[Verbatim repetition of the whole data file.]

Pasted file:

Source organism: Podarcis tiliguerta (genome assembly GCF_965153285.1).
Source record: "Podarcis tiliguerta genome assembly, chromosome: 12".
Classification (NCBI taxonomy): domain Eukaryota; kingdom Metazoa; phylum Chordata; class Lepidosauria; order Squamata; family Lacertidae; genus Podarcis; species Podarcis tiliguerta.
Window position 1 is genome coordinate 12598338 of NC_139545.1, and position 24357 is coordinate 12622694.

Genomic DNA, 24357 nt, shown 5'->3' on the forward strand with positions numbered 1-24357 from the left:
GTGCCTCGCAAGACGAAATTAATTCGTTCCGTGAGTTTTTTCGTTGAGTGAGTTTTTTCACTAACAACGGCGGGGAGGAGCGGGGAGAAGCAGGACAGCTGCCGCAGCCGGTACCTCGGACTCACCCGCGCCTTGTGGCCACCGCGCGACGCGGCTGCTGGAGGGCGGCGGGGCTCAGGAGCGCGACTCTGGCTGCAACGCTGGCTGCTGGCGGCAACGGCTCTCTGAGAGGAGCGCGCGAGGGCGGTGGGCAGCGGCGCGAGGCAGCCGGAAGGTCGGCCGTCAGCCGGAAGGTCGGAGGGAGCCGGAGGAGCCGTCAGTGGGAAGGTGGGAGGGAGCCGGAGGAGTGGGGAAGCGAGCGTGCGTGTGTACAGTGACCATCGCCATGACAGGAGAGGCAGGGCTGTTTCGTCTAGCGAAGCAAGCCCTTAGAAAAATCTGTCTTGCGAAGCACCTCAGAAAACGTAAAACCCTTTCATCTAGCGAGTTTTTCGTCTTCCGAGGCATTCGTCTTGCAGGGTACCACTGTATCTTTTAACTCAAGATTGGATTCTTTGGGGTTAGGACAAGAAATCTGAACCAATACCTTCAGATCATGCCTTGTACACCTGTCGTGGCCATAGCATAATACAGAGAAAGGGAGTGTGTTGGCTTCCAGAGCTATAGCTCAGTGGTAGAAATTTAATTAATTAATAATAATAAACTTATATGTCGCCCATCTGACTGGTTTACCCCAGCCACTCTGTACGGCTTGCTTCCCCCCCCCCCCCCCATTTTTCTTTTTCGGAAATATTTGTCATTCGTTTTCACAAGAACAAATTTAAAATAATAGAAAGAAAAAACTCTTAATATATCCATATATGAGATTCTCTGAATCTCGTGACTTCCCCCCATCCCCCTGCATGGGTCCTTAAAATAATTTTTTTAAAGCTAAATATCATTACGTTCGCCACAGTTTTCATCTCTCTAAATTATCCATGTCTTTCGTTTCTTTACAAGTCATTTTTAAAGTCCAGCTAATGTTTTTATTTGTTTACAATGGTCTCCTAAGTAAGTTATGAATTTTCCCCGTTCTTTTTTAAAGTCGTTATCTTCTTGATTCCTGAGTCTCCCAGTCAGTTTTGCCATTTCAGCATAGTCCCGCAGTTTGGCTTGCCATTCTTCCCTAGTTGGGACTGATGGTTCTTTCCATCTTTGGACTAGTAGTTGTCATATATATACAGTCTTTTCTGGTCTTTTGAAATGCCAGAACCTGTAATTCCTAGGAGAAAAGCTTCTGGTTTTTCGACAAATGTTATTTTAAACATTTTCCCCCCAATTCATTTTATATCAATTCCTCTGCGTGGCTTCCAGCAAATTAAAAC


Source organism: Podarcis tiliguerta (genome assembly GCF_965153285.1).
Source record: "Podarcis tiliguerta genome assembly, chromosome: 12".
Classification (NCBI taxonomy): domain Eukaryota; kingdom Metazoa; phylum Chordata; class Lepidosauria; order Squamata; family Lacertidae; genus Podarcis; species Podarcis tiliguerta.
Window position 1 is genome coordinate 12598338 of NC_139545.1, and position 24357 is coordinate 12622694.

Genomic DNA, 24357 nt, shown 5'->3' on the forward strand with positions numbered 1-24357 from the left:
GTGCCTCGCAAGACGAAATTAATTCGTTCCGTGAGTTTTTTCGTTGAGTGAGTTTTTTCACTAACAACGGCGGGGAGGAGCGGGGAGAAGCAGGACAGCTGCCGCAGCCGGTACCTCGGACTCACCCGCGCCTTGTGGCCACCGCGCGACGCGGCTGCTGGAGGGCGGCGGGGCTCAGGAGCGCGACTCTGGCTGCAACGCTGGCTGCTGGCGGCAACGGCTCTCTGAGAGGAGCGCGCGAGGGCGGTGGGCAGCGGCGCGAGGCAGCCGGAAGGTCGGCCGTCAGCCGGAAGGTCGGAGGGAGCCGGAGGAGCCGTCAGTGGGAAGGTGGGAGGGAGCCGGAGGAGTGGGGAAGCGAGCGTGCGTGTGTACAGTGACCATCGCCATGACAGGAGAGGCAGGGCTGTTTCGTCTAGCGAAGCAAGCCCTTAGAAAAATCTGTCTTGCGAAGCACCTCAGAAAACGTAAAACCCTTTCATCTAGCGAGTTTTTCGTCTTCCGAGGCATTCGTCTTGCAGGGTACCACTGTATCTTTTAACTCAAGATTGGATTCTTTGGGGTTAGGACAAGAAATCTGAACCAATACCTTCAGATCATGCCTTGTACACCTGTCGTGGCCATAGCATAATACAGAGAAAGGGAGTGTGTTGGCTTCCAGAGCTATAGCTCAGTGGTAGAAATTTAATTAATTAATAATAATAAACTTATATGTCGCCCATCTGACTGGTTTACCCCAGCCACTCTGTACGGCTTGCTTCCCCCCCCCCCCCCCATTTTTCTTTTTCGGAAATATTTGTCATTCGTTTTCACAAGAACAAATTTAAAATAATAGAAAGAAAAAACTCTTAATATATCCATATATGAGATTCTCTGAATCTCGTGACTTCCCCCCATCCCCCTGCATGGGTCCTTAAAATAATTTTTTTAAAGCTAAATATCATTACGTTCGCCACAGTTTTCATCTCTCTAAATTATCCATGTCTTTCGTTTCTTTACAAGTCATTTTTAAAGTCCAGCTAATGTTTTTATTTGTTTACAATGGTCTCCTAAGTAAGTTATGAATTTTCCCCGTTCTTTTTTAAAGTCGTTATCTTCTTGATTCCTGAGTCTCCCAGTCAGTTTTGCCATTTCAGCATAGTCCCGCAGTTTGGCTTGCCATTCTTCCCTAGTTGGGACTGATGGTTCTTTCCATCTTTGGACTAGTAGTTGTCATATATATACAGTCTTTTCTGGTCTTTTGAAATGCCAGAACCTGTAATTCCTAGGAGAAAAGCTTCTGGTTTTTCGACAAATGTTATTTTAAACATTTTCCCCCCAATTCATTTTATATCAATTCCTCTGCGTGGCTTCCAGCAAATTAAAAC